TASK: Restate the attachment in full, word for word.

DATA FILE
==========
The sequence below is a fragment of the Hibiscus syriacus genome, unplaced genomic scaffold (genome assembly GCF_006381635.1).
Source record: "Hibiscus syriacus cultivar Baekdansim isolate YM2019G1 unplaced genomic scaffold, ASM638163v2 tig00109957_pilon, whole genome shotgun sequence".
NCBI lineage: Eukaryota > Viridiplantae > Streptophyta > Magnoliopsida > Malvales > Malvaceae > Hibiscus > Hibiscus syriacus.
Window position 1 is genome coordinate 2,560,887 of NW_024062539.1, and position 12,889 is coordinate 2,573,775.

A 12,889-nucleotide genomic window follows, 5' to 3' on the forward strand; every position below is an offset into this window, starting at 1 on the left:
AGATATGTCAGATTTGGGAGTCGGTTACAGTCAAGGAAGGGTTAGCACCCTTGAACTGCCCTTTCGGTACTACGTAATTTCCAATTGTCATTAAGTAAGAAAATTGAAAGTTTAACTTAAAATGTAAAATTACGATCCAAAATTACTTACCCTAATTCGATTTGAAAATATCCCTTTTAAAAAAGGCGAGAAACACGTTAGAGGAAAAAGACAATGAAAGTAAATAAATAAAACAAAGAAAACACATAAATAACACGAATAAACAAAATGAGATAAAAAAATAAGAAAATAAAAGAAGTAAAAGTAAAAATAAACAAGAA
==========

The sequence below is a fragment of the Hibiscus syriacus genome, unplaced genomic scaffold (genome assembly GCF_006381635.1).
Source record: "Hibiscus syriacus cultivar Baekdansim isolate YM2019G1 unplaced genomic scaffold, ASM638163v2 tig00109957_pilon, whole genome shotgun sequence".
NCBI lineage: Eukaryota > Viridiplantae > Streptophyta > Magnoliopsida > Malvales > Malvaceae > Hibiscus > Hibiscus syriacus.
Window position 1 is genome coordinate 2,560,887 of NW_024062539.1, and position 12,889 is coordinate 2,573,775.

A 12,889-nucleotide genomic window follows, 5' to 3' on the forward strand; every position below is an offset into this window, starting at 1 on the left:
AGATATGTCAGATTTGGGAGTCGGTTACAGTCAAGGAAGGGTTAGCACCCTTGAACTGCCCTTTCGGTACTACGTAATTTCCAATTGTCATTAAGTAAGAAAATTGAAAGTTTAACTTAAAATGTAAAATTACGATCCAAAATTACTTACCCTAATTCGATTTGAAAATATCCCTTTTAAAAAAGGCGAGAAACACGTTAGAGGAAAAAGACAATGAAAGTAAATAAATAAAACAAAGAAAACACATAAATAACACGAATAAACAAAATGAGATAAAAAAATAAGAAAATAAAAGAAGTAAAAGTAAAAATAAACAAGAA